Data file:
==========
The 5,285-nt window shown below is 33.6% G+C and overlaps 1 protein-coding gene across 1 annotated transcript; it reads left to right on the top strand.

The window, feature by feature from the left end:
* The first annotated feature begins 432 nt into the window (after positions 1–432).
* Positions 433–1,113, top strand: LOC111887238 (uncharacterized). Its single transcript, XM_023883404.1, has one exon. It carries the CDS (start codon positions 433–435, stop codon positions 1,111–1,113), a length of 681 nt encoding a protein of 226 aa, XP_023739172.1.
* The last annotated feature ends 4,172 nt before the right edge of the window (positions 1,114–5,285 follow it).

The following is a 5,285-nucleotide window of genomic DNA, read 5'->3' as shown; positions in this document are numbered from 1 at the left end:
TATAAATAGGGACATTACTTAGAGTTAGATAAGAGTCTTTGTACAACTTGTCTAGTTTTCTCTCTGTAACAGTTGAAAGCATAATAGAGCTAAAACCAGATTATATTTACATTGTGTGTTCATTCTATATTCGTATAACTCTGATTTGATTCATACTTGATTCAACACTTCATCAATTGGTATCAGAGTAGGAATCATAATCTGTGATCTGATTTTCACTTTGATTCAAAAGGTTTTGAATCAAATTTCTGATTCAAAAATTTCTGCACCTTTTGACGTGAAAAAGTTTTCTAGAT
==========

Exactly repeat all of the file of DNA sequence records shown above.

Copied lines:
The 5,285-nt window shown below is 33.6% G+C and overlaps 1 protein-coding gene across 1 annotated transcript; it reads left to right on the top strand.

The window, feature by feature from the left end:
* The first annotated feature begins 432 nt into the window (after positions 1–432).
* Positions 433–1,113, top strand: LOC111887238 (uncharacterized). Its single transcript, XM_023883404.1, has one exon. It carries the CDS (start codon positions 433–435, stop codon positions 1,111–1,113), a length of 681 nt encoding a protein of 226 aa, XP_023739172.1.
* The last annotated feature ends 4,172 nt before the right edge of the window (positions 1,114–5,285 follow it).

The following is a 5,285-nucleotide window of genomic DNA, read 5'->3' as shown; positions in this document are numbered from 1 at the left end:
TATAAATAGGGACATTACTTAGAGTTAGATAAGAGTCTTTGTACAACTTGTCTAGTTTTCTCTCTGTAACAGTTGAAAGCATAATAGAGCTAAAACCAGATTATATTTACATTGTGTGTTCATTCTATATTCGTATAACTCTGATTTGATTCATACTTGATTCAACACTTCATCAATTGGTATCAGAGTAGGAATCATAATCTGTGATCTGATTTTCACTTTGATTCAAAAGGTTTTGAATCAAATTTCTGATTCAAAAATTTCTGCACCTTTTGACGTGAAAAAGTTTTCTAGAT